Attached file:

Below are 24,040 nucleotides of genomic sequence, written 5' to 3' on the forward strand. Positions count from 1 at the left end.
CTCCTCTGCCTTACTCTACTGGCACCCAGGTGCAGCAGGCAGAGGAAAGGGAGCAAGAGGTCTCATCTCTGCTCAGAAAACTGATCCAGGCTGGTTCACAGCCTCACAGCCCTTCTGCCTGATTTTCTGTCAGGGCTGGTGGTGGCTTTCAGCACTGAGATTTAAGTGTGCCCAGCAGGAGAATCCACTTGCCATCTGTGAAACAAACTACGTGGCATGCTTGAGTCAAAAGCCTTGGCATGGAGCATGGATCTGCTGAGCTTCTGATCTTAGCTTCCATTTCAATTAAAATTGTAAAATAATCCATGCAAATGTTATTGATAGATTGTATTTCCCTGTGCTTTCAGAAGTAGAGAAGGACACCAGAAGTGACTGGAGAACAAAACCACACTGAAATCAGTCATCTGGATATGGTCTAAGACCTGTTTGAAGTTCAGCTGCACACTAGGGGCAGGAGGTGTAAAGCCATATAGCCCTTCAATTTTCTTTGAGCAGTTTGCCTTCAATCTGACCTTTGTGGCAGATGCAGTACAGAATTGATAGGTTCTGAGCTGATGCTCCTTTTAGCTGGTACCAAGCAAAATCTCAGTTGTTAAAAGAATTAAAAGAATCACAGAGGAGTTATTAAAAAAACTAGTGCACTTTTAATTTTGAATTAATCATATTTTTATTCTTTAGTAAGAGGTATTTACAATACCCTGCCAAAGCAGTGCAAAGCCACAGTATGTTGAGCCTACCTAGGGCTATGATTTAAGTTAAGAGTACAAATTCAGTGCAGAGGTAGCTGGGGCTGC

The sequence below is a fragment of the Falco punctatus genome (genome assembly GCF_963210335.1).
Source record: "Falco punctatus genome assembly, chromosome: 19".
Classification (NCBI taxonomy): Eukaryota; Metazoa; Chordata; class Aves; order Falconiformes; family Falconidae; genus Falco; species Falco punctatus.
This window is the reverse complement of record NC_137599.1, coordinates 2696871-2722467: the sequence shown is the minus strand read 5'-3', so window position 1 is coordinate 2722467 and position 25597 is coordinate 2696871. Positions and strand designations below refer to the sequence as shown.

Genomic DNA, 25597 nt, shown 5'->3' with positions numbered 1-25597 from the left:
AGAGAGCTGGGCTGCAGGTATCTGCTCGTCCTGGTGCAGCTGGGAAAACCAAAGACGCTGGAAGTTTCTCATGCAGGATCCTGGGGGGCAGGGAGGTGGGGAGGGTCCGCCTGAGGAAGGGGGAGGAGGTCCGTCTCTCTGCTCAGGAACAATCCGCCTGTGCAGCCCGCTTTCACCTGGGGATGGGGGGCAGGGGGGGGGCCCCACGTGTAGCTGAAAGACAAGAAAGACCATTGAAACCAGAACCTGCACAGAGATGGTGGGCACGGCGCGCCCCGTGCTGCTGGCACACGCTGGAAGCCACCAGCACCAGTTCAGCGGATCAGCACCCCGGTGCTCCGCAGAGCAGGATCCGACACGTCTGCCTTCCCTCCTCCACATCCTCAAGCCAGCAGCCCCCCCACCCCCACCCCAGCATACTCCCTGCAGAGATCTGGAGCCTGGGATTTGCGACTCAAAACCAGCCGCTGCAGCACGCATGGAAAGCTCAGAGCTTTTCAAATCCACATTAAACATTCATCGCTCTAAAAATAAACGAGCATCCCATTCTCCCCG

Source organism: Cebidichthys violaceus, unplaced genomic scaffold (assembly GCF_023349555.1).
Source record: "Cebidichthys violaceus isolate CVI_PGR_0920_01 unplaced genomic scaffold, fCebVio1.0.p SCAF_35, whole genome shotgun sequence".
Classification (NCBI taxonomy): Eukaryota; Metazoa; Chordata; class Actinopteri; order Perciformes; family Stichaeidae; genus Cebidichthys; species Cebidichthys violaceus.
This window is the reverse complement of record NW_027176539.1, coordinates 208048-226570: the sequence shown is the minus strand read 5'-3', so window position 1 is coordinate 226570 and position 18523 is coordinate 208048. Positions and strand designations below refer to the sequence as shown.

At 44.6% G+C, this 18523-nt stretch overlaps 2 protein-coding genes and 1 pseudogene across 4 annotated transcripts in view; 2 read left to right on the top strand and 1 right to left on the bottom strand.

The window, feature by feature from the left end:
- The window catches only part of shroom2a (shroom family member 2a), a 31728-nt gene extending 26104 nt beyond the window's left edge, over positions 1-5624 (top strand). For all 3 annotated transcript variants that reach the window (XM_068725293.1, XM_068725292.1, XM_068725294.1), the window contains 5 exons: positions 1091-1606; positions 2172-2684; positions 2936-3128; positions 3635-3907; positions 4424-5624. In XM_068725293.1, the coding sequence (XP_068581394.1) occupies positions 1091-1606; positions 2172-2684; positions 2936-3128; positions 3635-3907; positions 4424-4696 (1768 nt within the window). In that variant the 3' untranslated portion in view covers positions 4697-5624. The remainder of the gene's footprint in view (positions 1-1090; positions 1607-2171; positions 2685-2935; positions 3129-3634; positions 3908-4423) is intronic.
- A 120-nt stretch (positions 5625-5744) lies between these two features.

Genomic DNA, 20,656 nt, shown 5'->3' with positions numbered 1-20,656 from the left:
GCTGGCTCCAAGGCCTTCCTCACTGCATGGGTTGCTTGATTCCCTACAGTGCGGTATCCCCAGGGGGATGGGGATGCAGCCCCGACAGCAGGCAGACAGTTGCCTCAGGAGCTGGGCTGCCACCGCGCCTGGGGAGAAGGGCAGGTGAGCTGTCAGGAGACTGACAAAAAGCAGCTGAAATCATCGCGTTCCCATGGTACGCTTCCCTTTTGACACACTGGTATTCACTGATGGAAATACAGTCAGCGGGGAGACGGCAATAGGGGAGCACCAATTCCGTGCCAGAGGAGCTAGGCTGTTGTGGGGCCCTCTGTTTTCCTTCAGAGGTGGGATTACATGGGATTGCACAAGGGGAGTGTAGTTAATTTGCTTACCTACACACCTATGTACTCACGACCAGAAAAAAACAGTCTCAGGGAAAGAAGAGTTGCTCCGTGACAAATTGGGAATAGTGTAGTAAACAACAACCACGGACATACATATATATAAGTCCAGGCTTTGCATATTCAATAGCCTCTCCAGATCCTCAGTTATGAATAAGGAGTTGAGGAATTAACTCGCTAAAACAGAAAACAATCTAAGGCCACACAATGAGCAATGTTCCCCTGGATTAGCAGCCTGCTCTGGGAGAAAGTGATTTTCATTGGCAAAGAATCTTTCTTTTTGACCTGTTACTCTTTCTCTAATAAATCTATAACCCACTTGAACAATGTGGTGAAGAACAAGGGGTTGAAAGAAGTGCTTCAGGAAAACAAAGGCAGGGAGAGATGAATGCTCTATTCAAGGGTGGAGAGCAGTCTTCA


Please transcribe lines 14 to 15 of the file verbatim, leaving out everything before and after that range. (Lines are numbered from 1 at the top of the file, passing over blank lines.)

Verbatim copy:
The window, feature by feature from the left end:
- The window catches only part of shroom2a (shroom family member 2a), a 31728-nt gene extending 26104 nt beyond the window's left edge, over positions 1-5624 (top strand). For all 3 annotated transcript variants that reach the window (XM_068725293.1, XM_068725292.1, XM_068725294.1), the window contains 5 exons: positions 1091-1606; positions 2172-2684; positions 2936-3128; positions 3635-3907; positions 4424-5624. In XM_068725293.1, the coding sequence (XP_068581394.1) occupies positions 1091-1606; positions 2172-2684; positions 2936-3128; positions 3635-3907; positions 4424-4696 (1768 nt within the window). In that variant the 3' untranslated portion in view covers positions 4697-5624. The remainder of the gene's footprint in view (positions 1-1090; positions 1607-2171; positions 2685-2935; positions 3129-3634; positions 3908-4423) is intronic.